As noted above, some LDOs are very susceptible to oscillation if the output capacitor has too much or too little ESR. A length of PCB track may introduce enough inductance to cause problems as well. Before you commit to using an LDO, you need to decide if that what you really need, and make sure that you follow the maker's recommendations to the letter. In some cases, that means using a 'high-K' ceramic capacitor of perhaps 10µF or so, and/ or using a tantalum capacitor (something to be avoided if at all possible IMO).
Because of the inherently high output impedance before feedback, if your load current changes rapidly over a wide range of current, you will need to use more output capacitance than you may have imagined. However, it must still fulfil the stability criteria for the LDO in all respects. It is useful that very high values of output capacitance (100µF or more) are usually less likely to cause oscillation than low values (see below).
Figure 3 - 'Conventional' LDO Regulator Internal Representation
The drawings in Figure 1 demonstrate a simple discrete LDO, but a manufacturer's 'equivalent circuit' is going to look more like that shown above. The essential parts aren't really changed, but the error amplifier (Q2 and Q3 in Figure 1) is shown as an opamp. In reality, the internal circuit may (or may not) be very different from the discrete circuits above, but even the equivalent circuit here is a simplification. There will be provision for short-circuit protection, over-temperature shutdown, and other functions that vary from one device to the next. The voltage setting components (R3 and/ or R4) will be external for adjustable types.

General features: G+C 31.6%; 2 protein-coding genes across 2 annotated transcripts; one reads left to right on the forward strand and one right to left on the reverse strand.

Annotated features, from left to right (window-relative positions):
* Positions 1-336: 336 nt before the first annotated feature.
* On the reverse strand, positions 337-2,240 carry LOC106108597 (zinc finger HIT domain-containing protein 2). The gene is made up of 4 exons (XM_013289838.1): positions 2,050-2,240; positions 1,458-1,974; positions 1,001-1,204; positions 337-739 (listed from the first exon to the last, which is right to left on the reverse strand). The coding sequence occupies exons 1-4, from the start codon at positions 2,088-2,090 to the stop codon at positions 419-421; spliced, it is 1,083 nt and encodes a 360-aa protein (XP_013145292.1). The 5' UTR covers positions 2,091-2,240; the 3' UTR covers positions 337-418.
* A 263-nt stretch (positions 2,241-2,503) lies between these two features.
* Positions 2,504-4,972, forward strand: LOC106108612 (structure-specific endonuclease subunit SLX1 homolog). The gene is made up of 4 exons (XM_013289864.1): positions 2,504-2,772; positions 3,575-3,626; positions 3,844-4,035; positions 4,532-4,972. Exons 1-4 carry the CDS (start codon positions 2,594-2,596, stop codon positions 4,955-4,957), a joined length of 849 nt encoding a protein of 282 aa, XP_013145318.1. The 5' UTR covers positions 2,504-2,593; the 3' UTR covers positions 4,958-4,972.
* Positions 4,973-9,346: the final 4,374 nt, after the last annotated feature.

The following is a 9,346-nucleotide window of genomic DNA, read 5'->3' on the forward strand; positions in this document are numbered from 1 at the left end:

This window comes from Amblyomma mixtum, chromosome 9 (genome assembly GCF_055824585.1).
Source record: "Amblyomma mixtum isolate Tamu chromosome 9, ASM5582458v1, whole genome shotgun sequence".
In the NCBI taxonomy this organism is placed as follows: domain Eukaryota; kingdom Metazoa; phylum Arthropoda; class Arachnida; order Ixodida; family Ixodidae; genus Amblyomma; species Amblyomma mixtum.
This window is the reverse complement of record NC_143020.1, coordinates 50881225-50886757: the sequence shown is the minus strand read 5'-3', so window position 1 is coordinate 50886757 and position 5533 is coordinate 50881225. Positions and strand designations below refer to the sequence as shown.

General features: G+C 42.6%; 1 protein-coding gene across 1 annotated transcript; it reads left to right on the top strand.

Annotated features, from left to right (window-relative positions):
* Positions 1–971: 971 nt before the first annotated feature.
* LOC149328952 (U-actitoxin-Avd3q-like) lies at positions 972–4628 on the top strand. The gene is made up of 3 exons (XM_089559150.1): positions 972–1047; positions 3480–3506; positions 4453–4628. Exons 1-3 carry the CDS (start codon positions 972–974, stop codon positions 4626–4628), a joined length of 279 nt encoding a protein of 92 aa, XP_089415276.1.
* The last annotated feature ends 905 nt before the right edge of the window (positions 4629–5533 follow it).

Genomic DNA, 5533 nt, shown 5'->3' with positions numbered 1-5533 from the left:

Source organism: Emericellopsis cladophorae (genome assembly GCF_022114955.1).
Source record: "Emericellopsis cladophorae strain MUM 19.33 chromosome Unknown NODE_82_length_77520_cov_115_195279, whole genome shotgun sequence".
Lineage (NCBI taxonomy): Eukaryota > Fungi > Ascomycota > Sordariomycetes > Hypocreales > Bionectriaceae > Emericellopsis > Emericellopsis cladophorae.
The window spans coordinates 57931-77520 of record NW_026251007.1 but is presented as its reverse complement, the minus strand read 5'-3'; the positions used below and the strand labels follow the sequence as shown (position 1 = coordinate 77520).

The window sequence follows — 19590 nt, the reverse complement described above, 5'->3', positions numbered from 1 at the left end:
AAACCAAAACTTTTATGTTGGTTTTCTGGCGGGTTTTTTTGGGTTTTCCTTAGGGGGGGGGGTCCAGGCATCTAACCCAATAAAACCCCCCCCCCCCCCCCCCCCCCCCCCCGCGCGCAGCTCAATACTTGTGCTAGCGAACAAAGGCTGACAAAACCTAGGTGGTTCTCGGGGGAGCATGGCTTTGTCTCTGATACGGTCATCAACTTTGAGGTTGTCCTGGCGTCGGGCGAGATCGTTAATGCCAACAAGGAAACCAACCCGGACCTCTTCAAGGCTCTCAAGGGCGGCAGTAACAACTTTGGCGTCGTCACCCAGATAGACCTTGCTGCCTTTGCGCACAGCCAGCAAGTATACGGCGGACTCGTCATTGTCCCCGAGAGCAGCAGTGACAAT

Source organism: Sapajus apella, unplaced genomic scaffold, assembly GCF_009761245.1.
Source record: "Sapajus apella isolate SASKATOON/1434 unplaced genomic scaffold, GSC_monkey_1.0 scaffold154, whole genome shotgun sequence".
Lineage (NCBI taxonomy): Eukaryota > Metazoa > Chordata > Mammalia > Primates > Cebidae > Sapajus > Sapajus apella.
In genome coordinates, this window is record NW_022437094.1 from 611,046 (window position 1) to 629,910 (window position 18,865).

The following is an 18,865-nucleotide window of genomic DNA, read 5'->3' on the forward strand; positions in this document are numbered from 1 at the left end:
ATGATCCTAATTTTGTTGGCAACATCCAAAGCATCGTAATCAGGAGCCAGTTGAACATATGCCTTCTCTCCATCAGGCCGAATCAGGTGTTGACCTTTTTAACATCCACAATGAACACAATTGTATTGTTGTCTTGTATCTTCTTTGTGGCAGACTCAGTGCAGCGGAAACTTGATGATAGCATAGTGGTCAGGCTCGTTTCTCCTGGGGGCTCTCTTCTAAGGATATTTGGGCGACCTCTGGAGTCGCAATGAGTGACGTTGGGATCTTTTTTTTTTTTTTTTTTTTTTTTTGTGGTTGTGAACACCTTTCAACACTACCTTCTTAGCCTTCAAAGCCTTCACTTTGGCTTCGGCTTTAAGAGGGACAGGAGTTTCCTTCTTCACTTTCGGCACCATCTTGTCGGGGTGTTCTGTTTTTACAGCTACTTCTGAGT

The idea here is to show the basics, primarily from the perspective of stability. The following chart is adapted from Texas Instrument's SLVA115 [ 4 ] for the TPS76050 LDO voltage regulator IC. It shows the range of output capacitance vs. ESR that ensures stable (or unstable) operation. This general trend is very common, although the specifics vary depending on the LDO. Some LDO regulators may even need a low value resistor in series with the output cap to ensure stable operation. Note that it is equivalent series resistance (ESR) that can be critical, not the value of capacitive reactance, which of course falls with increasing frequency. In some cases, ESL (equivalent series inductance) may also be an issue, but few bypass caps have more than a few tens of nano-Henrys of ESL at the very most. It can be significantly less than 10nH for most SMD caps. PCB tracks can add a lot more. For reference, 10mm of straight 0.1mm wire has an inductance of about 10nH.
Figure 4 - LDO Regulator Stability Vs. Output Capacitance